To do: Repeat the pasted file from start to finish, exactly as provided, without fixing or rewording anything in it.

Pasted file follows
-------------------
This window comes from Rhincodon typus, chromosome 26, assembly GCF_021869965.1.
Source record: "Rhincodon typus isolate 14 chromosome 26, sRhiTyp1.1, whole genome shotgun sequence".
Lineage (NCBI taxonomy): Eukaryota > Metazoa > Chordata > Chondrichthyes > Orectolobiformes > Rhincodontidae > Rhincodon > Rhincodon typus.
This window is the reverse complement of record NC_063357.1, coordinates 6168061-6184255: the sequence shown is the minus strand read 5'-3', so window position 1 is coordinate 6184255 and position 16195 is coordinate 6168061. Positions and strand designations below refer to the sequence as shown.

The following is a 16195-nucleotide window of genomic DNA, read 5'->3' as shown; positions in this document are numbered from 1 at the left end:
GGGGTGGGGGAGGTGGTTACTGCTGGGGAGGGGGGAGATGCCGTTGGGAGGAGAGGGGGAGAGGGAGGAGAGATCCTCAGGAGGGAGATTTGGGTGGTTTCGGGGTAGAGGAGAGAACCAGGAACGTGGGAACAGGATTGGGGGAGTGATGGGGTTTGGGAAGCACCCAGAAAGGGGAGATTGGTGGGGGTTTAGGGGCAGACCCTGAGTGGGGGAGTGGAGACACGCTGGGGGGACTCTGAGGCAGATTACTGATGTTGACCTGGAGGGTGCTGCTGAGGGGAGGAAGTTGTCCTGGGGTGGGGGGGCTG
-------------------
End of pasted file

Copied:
This window comes from Rhincodon typus, chromosome 26, assembly GCF_021869965.1.
Source record: "Rhincodon typus isolate 14 chromosome 26, sRhiTyp1.1, whole genome shotgun sequence".
Lineage (NCBI taxonomy): Eukaryota > Metazoa > Chordata > Chondrichthyes > Orectolobiformes > Rhincodontidae > Rhincodon > Rhincodon typus.
This window is the reverse complement of record NC_063357.1, coordinates 6168061-6184255: the sequence shown is the minus strand read 5'-3', so window position 1 is coordinate 6184255 and position 16195 is coordinate 6168061. Positions and strand designations below refer to the sequence as shown.

The following is a 16195-nucleotide window of genomic DNA, read 5'->3' as shown; positions in this document are numbered from 1 at the left end:
GGGGTGGGGGAGGTGGTTACTGCTGGGGAGGGGGGAGATGCCGTTGGGAGGAGAGGGGGAGAGGGAGGAGAGATCCTCAGGAGGGAGATTTGGGTGGTTTCGGGGTAGAGGAGAGAACCAGGAACGTGGGAACAGGATTGGGGGAGTGATGGGGTTTGGGAAGCACCCAGAAAGGGGAGATTGGTGGGGGTTTAGGGGCAGACCCTGAGTGGGGGAGTGGAGACACGCTGGGGGGACTCTGAGGCAGATTACTGATGTTGACCTGGAGGGTGCTGCTGAGGGGAGGAAGTTGTCCTGGGGTGGGGGGGCTG